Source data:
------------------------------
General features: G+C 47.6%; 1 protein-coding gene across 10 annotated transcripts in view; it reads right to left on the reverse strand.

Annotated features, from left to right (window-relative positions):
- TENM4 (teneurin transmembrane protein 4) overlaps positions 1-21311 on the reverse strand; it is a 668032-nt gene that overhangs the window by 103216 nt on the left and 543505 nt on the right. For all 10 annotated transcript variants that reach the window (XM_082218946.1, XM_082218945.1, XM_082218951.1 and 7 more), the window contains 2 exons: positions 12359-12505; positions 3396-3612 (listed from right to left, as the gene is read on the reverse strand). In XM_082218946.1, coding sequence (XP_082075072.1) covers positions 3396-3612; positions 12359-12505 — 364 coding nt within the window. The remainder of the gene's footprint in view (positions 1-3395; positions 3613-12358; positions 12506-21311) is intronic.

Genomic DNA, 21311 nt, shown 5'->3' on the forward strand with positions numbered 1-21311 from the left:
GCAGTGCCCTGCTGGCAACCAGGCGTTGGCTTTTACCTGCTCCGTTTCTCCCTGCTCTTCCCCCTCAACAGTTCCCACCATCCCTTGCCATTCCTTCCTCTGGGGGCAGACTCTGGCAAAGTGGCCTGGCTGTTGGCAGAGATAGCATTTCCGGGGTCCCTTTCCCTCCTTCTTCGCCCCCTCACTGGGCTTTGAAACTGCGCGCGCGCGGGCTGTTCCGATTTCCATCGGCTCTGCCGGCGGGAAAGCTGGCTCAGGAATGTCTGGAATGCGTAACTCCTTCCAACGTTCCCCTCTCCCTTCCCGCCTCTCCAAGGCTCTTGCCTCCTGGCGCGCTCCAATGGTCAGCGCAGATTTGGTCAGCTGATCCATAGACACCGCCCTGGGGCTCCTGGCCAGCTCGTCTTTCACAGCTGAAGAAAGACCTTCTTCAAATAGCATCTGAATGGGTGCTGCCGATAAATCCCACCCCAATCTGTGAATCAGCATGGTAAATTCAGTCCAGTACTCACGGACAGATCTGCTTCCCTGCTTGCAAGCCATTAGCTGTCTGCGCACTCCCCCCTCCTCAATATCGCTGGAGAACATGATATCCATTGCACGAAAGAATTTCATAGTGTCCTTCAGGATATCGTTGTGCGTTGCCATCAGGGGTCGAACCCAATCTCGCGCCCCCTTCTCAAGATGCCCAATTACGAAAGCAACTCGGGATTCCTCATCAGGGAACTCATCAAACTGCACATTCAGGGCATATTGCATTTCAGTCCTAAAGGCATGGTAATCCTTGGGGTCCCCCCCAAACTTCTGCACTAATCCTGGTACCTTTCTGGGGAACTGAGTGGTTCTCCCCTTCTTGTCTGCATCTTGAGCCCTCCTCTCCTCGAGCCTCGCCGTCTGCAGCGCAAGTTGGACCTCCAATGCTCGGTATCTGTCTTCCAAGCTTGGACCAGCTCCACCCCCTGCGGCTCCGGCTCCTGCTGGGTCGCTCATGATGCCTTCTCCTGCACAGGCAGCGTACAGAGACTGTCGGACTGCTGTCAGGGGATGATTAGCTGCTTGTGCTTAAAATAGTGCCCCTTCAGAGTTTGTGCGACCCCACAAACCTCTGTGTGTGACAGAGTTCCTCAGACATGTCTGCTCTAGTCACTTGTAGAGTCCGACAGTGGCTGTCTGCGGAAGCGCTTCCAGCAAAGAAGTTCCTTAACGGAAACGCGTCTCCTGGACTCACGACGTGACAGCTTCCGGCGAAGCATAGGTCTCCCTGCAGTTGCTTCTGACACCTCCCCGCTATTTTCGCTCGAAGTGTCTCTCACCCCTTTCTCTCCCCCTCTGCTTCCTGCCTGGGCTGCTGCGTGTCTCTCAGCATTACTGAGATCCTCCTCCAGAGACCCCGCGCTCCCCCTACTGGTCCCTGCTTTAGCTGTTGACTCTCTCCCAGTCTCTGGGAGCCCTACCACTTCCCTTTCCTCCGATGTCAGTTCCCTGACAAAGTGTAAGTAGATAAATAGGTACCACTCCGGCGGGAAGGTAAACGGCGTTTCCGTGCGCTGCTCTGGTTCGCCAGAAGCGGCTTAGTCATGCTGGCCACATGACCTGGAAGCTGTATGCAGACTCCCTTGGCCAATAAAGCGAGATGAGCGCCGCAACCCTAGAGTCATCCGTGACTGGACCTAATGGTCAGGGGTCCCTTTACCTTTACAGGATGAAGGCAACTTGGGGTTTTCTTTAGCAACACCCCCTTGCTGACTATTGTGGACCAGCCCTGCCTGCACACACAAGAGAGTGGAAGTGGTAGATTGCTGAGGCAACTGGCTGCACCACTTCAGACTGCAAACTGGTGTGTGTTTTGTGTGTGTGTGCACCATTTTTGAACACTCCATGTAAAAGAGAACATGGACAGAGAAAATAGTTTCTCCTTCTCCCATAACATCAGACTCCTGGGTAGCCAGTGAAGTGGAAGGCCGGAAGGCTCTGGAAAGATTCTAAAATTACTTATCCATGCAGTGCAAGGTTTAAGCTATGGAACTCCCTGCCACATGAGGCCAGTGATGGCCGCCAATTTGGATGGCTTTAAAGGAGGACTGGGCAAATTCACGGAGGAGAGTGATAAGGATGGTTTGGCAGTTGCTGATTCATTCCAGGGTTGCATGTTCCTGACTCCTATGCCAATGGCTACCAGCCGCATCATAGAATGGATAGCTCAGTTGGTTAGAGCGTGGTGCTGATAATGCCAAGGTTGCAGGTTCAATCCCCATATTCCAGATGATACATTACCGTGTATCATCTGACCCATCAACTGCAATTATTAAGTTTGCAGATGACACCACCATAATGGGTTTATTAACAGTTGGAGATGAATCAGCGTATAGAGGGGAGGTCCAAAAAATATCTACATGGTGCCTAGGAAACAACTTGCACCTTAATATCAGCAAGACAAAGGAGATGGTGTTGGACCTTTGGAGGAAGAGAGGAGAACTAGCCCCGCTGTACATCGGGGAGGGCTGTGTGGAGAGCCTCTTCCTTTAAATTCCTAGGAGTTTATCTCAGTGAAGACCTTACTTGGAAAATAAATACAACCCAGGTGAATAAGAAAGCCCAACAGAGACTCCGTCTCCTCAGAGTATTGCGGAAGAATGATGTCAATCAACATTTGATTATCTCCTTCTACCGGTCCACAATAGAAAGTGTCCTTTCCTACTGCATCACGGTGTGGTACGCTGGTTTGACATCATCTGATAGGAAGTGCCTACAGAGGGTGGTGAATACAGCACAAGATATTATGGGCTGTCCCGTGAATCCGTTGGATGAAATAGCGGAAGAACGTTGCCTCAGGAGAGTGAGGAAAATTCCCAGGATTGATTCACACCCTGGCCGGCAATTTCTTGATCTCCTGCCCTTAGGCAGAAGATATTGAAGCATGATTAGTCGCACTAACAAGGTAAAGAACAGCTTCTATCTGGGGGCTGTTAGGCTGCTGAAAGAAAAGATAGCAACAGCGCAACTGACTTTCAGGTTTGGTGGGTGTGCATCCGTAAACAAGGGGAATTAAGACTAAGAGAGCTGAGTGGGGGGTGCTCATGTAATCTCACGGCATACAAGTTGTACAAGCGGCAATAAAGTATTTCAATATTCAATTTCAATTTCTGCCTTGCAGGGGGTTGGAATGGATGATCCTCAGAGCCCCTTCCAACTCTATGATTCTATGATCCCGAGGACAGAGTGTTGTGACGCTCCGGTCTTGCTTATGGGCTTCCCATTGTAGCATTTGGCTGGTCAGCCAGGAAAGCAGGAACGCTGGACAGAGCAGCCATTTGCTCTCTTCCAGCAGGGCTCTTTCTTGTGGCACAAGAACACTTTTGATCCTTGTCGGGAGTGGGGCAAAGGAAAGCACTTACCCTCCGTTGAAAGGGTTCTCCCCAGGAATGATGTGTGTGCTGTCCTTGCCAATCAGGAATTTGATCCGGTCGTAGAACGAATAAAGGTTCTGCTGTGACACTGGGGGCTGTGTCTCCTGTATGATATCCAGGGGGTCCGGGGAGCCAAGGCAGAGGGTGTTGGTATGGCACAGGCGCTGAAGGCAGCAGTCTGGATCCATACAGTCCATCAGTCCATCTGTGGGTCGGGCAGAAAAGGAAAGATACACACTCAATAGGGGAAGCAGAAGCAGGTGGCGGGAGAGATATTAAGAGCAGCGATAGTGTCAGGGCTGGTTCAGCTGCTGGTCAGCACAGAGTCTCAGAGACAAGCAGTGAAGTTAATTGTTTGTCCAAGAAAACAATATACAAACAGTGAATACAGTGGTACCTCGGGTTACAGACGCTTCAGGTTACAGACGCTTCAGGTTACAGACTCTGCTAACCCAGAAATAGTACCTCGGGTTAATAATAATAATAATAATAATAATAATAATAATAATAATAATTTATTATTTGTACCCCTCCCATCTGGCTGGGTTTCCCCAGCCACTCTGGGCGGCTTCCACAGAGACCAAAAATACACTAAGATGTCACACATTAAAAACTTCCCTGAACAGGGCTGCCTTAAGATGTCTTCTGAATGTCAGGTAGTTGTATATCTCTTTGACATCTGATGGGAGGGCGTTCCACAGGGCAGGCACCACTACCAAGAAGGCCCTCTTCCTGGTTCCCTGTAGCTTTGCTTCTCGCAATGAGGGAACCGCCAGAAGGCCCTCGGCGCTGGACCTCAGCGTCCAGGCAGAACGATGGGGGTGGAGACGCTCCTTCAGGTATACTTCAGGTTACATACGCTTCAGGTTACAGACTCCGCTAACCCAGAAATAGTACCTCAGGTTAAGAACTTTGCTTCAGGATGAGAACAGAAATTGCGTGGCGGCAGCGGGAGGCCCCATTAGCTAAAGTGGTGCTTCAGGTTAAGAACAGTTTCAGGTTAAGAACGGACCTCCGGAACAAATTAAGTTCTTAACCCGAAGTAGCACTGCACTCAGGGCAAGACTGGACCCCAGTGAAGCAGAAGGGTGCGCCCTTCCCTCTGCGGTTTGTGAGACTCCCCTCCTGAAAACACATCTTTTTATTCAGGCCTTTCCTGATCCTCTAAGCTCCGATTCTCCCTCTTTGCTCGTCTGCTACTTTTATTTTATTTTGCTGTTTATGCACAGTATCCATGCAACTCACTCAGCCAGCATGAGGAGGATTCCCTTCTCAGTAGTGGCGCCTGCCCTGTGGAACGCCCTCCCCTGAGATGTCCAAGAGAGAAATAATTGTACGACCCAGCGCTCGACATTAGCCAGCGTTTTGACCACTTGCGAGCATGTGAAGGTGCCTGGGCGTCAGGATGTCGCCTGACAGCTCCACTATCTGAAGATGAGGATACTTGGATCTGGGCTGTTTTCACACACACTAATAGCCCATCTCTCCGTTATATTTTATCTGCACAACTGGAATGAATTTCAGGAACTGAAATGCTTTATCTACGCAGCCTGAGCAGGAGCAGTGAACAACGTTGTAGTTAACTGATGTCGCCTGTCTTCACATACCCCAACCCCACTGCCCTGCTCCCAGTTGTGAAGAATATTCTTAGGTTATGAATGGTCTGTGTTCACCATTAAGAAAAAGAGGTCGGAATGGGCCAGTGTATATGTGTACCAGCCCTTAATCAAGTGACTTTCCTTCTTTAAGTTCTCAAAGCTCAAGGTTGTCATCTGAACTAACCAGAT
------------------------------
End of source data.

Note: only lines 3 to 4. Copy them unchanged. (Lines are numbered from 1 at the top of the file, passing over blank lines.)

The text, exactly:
- TENM4 (teneurin transmembrane protein 4) overlaps positions 1-21311 on the reverse strand; it is a 668032-nt gene that overhangs the window by 103216 nt on the left and 543505 nt on the right. For all 10 annotated transcript variants that reach the window (XM_082218946.1, XM_082218945.1, XM_082218951.1 and 7 more), the window contains 2 exons: positions 12359-12505; positions 3396-3612 (listed from right to left, as the gene is read on the reverse strand). In XM_082218946.1, coding sequence (XP_082075072.1) covers positions 3396-3612; positions 12359-12505 — 364 coding nt within the window. The remainder of the gene's footprint in view (positions 1-3395; positions 3613-12358; positions 12506-21311) is intronic.

Genomic DNA, 21311 nt, shown 5'->3' on the forward strand with positions numbered 1-21311 from the left: